From To The Point Analyses
Part I -- Ideologically Managed Education
Education is one of those words that has a positive connotation for almost everyone -- usually generating a warm and fuzzy feeling that suggests a richer and brighter future. But that is just an idealization of the concept. As I have stated before, as far as the state is concerned, education has two major purposes: to fulfill the vocational needs of the economy and the political need for ideologically loyal citizens. It is in the pursuit of this last goal that education can reveal a darker side.
Here are a few stories concerning the interface between education and political ideology. I take them from the annals of Israeli/Zionist education, but one can certainly find other examples worldwide.
David Sarna Galdi is an American Jew who attended Jewish schools in New York City, went to Jewish summer camps, attended synagogue regularly, and vacationed often in Israel with his parents. In his own words he had "a quintessential Zionist Jewish-American upbringing," and as a result, "I never heard one word about the [Israeli] occupation [of Palestinian territory], or even the actual word, 'occupation.'" Only after immigrating to Israel did he "become aware of the occupation and all its ramifications."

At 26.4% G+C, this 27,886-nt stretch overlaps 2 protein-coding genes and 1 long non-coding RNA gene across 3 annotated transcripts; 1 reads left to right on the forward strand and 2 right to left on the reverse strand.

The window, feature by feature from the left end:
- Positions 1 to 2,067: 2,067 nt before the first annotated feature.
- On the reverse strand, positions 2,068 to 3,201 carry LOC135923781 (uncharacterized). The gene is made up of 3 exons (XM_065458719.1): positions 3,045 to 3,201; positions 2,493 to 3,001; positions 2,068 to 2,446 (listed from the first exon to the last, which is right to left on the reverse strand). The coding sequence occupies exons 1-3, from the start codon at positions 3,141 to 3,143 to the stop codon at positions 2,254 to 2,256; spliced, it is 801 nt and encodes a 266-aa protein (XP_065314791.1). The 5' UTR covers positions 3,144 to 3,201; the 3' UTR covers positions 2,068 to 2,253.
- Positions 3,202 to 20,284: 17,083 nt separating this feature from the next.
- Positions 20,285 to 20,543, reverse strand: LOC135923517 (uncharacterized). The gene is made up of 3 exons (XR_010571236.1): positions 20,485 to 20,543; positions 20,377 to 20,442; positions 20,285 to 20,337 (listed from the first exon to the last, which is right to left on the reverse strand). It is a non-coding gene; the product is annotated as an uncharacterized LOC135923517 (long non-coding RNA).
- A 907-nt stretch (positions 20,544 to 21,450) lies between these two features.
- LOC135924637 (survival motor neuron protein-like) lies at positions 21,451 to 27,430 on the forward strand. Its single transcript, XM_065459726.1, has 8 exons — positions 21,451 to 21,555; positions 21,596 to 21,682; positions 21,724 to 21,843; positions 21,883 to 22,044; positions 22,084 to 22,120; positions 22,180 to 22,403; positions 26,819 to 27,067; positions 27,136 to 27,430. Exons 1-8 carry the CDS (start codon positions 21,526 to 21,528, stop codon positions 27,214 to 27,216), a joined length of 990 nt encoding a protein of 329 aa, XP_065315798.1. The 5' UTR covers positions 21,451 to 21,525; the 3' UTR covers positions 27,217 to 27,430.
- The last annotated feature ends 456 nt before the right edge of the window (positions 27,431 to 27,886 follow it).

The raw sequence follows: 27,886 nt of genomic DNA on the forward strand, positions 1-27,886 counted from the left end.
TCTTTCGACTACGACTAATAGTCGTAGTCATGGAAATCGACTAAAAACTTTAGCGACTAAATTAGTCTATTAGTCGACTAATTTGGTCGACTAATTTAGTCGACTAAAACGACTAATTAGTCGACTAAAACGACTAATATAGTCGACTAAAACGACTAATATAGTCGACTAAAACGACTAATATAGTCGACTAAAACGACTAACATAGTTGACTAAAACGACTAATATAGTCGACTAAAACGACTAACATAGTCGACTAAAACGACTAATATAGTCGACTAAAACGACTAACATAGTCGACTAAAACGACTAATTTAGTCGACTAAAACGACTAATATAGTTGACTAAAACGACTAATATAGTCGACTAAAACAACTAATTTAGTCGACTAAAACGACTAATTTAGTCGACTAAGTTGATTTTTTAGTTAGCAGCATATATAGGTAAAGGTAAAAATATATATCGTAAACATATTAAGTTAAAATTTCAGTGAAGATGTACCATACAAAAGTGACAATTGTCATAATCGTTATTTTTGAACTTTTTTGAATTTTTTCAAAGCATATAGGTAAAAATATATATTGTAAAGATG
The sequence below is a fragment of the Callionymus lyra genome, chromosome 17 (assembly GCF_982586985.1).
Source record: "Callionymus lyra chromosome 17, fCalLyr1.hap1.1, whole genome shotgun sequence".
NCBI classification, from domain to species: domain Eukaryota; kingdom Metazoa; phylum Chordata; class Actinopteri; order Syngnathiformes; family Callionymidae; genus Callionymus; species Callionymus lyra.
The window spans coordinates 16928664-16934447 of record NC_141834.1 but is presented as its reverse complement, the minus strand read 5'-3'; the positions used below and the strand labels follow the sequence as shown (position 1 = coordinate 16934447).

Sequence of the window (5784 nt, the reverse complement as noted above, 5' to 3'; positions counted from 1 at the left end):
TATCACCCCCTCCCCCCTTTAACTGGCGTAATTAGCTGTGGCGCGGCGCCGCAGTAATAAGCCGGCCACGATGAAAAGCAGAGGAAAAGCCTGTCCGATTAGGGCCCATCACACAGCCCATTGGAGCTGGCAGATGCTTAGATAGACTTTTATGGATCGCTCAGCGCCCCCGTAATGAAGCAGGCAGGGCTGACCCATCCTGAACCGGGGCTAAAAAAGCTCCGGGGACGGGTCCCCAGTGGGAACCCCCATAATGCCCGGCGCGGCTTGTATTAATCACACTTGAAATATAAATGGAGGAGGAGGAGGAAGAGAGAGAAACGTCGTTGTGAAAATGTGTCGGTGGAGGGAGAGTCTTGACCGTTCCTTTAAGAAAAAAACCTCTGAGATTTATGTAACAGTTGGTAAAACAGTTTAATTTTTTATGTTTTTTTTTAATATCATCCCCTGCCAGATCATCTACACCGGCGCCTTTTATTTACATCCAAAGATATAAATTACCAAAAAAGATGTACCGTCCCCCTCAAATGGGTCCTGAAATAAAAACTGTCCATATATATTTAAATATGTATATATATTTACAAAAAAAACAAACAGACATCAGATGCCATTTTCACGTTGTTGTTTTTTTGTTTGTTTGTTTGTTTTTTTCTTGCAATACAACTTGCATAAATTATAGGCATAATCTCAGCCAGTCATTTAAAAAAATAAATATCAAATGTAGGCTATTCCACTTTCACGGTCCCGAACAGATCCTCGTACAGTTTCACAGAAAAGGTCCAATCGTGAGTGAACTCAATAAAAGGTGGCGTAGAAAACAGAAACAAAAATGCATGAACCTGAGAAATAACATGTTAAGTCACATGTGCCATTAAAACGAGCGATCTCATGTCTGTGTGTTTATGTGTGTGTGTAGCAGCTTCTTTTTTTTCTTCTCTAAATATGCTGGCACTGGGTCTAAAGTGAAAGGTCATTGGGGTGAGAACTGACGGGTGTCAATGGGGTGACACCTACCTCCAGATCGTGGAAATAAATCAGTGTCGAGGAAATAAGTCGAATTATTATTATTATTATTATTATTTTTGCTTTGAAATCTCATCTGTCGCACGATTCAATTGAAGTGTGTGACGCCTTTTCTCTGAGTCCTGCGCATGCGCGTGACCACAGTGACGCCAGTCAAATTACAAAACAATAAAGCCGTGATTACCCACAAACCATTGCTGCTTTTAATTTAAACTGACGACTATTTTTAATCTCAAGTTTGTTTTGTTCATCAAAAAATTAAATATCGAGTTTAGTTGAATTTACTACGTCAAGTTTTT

The Israeli occupation is 50 years old and ongoing. Can Galdi's story really be true? It certainly can be true if you grow up within a closed information environment -- an environment where elements of non-local reality are simply left out of the educational process. That seems to be the case when it comes to Zionist Jewish-American education.
Holocaust Memorial Day in Israel, which this year was on April 24, is a time for remembering the Holocaust and learning its historical lessons. Yet there are two ways of approaching those lessons -- one is universal and the other particular. Most of Israel's educational system has chosen to forgo the universal message of the need to promote human rights and stand up against oppression wherever it is practiced. Instead the particularistic message Israeli schoolchildren have always received is that the Jews are eternal victims. Indeed, "Israel and its strong army are the only things preventing another genocide by non-Jews."
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Very few Israeli educators have dared break with this official point of view. However, those few who have describe a systematic "misuse of the Holocaust [that is] pathological and intended to generate fear and hatred" as an element of "extreme nationalism."
Again the key to such a process of indoctrination embedded within the educational system is the maintenance of a closed information environment. As one Israeli educator, who has grown uneasy with the propagandistic nature of his nation's schooling, puts it, "increasingly they [the students] receive no alternative messages in school."
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